Take anchovies away from the cooks of Spain France Italy Portugal and to a lesser extent Greece and you would have a small riot on your hands and I am with them. I have a jar of anchovies that stands beside the stove and when I need a flavour boost, in they go. I can honestly tell you it would be rare for me to start to fry anything without tossing an anchovy into the warming oil… I must say here in my own family I have one or two who do not like the taste and so I never tell them that there is anchovy lurking in such things as the veal in cream sauce, the sliced potatoes cooked with garlic (anchovy) and cream… thank you so much Sweden for this. The fact is they just cannot taste the anchovy as the flavour spreads through the whole dish.
2 Large Onions sliced
3 tablespoons unsalted butter
6 Large (baking) Potatoes
1 small can Anchovies, drained and chopped (reserve the oil)
1 1/2 cups cream
Fry the onions in the 2 tablespoons of butter until golden. Slice the potatoes length wise as thin as possible. Using a long dish, butter it lightly and layer the dish (several times if possible but finish with potatoes) with potatoes, onions and anchovies. Drizzle the reserved oil over the top and dot with 1 tablespoon butter. Pour 3/4 cup of cream over the potatoes and bake in a hot oven (220 c) for 30 minutes, pour the remaining 3/4 cup of cream over the potatoes, reduce oven to 180 c and cook for a further 30 minutes until the potatoes are cooked and the top is golden.
So for me, anchovy finds its way into a delicious Anchovy Essence that is stunning for rubbing on a good steak or some veal before you cook it. Great also in salad dressings and a million other uses. I have just today done the first (test) batch of the original Indian version of what is now called Worcestershire Sauce, we wont be standing it out in the sun, that would be frowned upon… mind you without the sun of India, very very many of the pickles, pastes and chutneys would not be possible. Those amazing condiments that are just simply various vegetables and spices in mostly oil but some lime juice as well, need the suns warmth to bring the character out.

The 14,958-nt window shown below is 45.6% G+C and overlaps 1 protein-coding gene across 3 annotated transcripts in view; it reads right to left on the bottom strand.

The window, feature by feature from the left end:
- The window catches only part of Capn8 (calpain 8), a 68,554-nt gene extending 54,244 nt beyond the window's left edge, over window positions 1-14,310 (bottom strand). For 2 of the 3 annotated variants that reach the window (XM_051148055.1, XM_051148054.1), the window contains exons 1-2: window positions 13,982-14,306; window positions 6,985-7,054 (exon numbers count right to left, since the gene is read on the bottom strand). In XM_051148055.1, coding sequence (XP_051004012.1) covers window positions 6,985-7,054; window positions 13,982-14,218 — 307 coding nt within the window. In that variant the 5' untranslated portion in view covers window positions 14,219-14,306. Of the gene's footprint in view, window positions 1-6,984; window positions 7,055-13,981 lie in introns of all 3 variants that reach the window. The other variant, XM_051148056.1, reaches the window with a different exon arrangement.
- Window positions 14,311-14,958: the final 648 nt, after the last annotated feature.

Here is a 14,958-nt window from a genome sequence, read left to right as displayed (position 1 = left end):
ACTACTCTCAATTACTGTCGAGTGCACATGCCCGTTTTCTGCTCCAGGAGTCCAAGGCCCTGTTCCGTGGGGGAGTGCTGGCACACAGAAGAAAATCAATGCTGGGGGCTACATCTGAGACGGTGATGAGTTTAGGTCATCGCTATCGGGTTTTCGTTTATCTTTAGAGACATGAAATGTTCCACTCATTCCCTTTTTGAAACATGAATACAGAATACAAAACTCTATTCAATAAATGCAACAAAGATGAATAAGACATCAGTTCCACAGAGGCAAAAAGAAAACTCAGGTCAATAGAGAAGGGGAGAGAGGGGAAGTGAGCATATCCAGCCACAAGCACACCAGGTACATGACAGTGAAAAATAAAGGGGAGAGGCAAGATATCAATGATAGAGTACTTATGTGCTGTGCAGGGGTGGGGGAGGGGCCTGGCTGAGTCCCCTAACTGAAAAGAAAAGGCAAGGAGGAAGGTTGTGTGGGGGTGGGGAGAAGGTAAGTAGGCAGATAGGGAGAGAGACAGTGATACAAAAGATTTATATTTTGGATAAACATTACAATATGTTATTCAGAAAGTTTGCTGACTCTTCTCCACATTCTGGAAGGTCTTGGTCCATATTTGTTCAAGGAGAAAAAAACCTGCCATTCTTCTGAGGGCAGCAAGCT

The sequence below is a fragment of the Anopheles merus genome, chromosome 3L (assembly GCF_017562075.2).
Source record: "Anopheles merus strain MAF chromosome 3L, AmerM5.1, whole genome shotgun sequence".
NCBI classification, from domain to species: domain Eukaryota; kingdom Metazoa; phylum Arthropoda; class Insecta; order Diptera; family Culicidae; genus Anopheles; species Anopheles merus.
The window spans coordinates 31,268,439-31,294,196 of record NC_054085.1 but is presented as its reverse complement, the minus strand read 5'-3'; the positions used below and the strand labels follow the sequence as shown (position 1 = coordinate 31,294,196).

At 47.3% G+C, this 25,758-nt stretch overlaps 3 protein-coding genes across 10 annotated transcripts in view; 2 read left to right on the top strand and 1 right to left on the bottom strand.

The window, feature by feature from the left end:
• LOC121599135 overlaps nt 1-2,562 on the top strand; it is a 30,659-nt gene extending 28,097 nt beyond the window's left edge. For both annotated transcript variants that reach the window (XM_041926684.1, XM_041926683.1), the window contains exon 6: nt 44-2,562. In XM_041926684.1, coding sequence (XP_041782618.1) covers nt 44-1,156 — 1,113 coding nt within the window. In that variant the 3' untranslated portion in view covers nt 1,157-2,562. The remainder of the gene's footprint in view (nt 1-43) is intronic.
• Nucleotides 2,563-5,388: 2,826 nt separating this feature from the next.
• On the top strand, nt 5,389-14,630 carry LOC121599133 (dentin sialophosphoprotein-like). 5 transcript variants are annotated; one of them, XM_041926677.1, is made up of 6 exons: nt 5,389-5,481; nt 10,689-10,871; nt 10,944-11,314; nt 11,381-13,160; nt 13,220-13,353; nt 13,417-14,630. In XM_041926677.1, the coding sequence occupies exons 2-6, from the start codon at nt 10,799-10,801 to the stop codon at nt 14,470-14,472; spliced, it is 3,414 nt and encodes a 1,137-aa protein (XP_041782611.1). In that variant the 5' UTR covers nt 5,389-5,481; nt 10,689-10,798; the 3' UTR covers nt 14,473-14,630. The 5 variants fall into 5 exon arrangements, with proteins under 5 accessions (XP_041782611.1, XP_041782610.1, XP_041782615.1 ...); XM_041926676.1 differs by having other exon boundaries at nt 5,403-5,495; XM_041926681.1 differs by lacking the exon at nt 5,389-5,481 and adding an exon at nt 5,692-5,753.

Why are we becoming so dammed obsessed with stuff like this. We are over regulated to hell and back and, it is getting worse.
I forgot to mention that this version of Worcestershire sauce is quite different to the one we have been making for years to a recipe passed onto me by my Auntie Mon. This one uses souring agents (tamarind) and anchovy along with spices and is allowed to steep for a longish time to let all the flavours meld.
Putanesca sauce is the sauce that working women in Italy liked between ‘jobs’. It is quite strongly flavoured and contains anchovy along with chilli. We also do a limited version of Tapenade (limited because the olive oil is hard to contain). I have tested a great Anchovy Butter but butter is hard to stabilise. The English Gentlemans relish, much loved
Some of the great recipes of the world would be nothing without anchovy, Caesar Salad would not be without its anchovy, Bagna Cauda that great Italian butter sauce could not be unless it contained anchovy, Saltimbocca a delicious way of cooking veal with anchovy and sage leaves would not exist.
More importantly, there are just so many times when the home or restaurant cook reaches for that dash of flavour. In many Asian countries, anchovies are an absolute essential in cooking. In Malaysia they are called Ikan Billis, the same in Indonesia. In Korea and Japan anchovies are used in many many dishes. We owe this small fish a great debt.